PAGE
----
The primary price cap of P32 per kilowatthour, the highest price for capacities traded in the spot market, was also breached. Thus, a secondary price cap has to be administered in the WESM.
“The secondary price cap was imposed because this is a mechanism, so that if there are sustained high prices, it will be capped or it will be pegged at a certain level; and during this time on April 29, 2021, we saw that and the days before that. Particularly on April 27, there was a supply dip of 4% due to the unplanned outages and these were the outages that we have been referring to, so that was beyond what was approved,” Devanadera emphasized.
She qualified that the power generation companies already started submitting explanation on their unwarrantable forced outages this year, but the industry regulator maintained it would dig deeper as to the real cause of the power plant problems.
The common reasons provided by the GenCos had been the delayed or non-arrival of spare parts they needed for maintenance of their generating units; travel restrictions enforced on their foreign consultants; as well as the impeded movement of their people who are needed to carry out repair works at plant sites.
“But will the ERC just take these explanations or letters hook line and sinker? ERC as the regulator will have to pursue the investigation and we are now looking into the supporting documents and evidence regarding the allegations and grounds that were given to us by the power plants. We are at that stage now,” Devanadera noted.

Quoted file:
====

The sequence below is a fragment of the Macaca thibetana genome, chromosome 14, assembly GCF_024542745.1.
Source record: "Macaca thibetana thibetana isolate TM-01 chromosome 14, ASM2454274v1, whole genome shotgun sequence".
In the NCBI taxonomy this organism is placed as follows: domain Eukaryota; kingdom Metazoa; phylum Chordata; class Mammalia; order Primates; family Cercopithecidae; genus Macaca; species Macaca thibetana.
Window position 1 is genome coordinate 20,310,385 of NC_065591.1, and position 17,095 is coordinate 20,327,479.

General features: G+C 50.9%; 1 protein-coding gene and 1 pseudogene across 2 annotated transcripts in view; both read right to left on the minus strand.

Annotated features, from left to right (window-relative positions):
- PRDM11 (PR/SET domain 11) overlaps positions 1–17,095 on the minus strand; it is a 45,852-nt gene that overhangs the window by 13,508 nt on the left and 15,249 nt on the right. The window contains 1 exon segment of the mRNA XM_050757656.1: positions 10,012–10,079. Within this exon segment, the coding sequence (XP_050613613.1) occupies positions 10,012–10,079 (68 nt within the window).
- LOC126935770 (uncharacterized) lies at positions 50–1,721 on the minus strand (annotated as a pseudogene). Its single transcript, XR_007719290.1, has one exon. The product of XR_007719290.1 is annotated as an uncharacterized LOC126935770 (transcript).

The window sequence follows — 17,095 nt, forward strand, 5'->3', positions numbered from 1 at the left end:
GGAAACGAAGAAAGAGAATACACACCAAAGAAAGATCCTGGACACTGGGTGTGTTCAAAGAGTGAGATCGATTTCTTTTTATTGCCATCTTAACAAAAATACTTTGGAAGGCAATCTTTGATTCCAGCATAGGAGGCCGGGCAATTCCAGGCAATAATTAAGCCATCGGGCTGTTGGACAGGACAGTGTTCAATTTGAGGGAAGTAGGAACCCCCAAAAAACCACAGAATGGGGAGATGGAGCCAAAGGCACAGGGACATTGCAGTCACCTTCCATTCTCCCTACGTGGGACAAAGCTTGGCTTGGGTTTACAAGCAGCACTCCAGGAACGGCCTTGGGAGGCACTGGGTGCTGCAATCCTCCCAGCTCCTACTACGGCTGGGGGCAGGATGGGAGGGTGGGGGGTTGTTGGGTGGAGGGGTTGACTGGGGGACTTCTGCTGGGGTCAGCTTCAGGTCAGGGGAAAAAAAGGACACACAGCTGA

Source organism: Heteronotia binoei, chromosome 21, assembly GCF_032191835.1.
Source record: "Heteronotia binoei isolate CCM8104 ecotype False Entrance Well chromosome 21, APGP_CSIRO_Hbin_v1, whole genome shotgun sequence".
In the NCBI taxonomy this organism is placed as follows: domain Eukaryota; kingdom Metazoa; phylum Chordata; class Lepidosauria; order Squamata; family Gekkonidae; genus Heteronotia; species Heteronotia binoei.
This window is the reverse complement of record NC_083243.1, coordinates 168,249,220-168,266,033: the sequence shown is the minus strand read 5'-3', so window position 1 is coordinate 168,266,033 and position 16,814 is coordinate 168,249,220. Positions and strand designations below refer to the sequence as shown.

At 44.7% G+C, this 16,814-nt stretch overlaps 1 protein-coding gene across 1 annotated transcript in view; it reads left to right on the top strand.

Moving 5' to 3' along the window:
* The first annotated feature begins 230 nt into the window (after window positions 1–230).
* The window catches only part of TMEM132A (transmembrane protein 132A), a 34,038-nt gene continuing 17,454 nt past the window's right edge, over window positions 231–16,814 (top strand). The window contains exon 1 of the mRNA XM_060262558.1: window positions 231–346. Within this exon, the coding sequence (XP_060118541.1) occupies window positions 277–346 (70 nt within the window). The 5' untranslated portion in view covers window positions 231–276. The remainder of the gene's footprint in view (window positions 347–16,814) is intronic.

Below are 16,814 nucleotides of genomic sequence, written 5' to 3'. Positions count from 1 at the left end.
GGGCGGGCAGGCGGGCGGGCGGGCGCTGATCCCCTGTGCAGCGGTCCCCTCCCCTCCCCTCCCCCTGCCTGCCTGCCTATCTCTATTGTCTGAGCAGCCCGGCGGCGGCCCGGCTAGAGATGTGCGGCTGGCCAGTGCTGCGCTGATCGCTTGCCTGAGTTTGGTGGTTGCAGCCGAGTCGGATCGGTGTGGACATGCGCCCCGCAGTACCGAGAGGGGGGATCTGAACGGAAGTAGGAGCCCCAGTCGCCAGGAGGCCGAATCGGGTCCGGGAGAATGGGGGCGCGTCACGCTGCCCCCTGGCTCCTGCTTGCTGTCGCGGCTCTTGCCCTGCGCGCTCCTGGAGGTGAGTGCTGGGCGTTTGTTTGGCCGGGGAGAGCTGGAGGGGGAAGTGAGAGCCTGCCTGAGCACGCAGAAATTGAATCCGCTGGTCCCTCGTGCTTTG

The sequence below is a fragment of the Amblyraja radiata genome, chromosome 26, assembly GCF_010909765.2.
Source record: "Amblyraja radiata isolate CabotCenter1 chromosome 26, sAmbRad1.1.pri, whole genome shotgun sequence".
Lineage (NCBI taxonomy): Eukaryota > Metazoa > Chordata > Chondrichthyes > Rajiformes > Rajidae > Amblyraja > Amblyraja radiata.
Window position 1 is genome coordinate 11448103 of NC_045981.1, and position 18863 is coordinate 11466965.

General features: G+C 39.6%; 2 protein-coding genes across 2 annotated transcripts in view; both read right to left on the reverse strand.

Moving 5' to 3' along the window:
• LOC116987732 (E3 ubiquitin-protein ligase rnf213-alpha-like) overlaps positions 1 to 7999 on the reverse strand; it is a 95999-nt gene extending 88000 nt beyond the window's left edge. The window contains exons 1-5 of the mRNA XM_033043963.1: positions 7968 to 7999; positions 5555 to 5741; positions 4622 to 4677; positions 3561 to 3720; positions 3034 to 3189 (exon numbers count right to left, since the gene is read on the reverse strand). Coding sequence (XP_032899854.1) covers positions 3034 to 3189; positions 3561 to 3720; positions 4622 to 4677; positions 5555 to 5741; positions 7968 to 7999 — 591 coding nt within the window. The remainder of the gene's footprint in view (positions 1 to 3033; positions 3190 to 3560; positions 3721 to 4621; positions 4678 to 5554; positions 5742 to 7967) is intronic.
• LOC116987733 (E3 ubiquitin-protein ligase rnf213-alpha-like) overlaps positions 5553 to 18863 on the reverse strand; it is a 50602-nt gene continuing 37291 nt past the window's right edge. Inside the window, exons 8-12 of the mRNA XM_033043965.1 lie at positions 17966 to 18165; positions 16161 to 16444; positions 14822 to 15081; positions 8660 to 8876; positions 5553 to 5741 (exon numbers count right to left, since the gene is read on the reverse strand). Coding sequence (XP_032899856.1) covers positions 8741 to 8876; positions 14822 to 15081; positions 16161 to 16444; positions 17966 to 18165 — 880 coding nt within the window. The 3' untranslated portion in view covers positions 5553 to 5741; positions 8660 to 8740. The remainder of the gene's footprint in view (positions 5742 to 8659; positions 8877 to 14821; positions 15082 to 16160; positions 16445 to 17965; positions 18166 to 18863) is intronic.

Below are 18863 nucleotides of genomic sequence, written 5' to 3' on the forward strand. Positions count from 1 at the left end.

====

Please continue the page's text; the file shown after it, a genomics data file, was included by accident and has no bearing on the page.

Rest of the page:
If the culpabilities of the power plant owners will be established and proven, the Department of Energy (DOE) stipulated that cases, including economic sabotage raps, will be filed against them.
Energy Undersecretary Felix William B. Fuentebella stated that the department is asking the assistance of the ERC, Philippine Competition Commission (PCC) and Department of Justice (DOJ) “for enforcement assistance and case build-up on any violation of laws and other policies by the industry players.”
The energy official warned “We would even go up for economic sabotage considering that this is a very delicate industry – that any outage and their violation of policies could result in major damage to the economy, so it even goes as far as that.”
Meanwhile, consumer advocacy group Laban Konsyumer Inc. (LKI) has pushed for the Anti Red Tape Authority (ARTA) as the independent prober for power plant outages investigation. The investigation by ARTA should include all the 17 power plant owners earlier issued notices of violation by the ERC. ERC should defer to ARTA to ensure the probe by an impartial judge.
LKI President Atty. Vic Dimagiba, who attended and participated the House Committee on Energy Hearing last Friday, June 4, said that DOE should be part of the entities to be investigated.
LKI questioned the DOE data alleging of “mismanaged data” that should have shown clear red alerts planned from May 28 to June 10 but DOE was using April 14, 2021 to show no red alerts.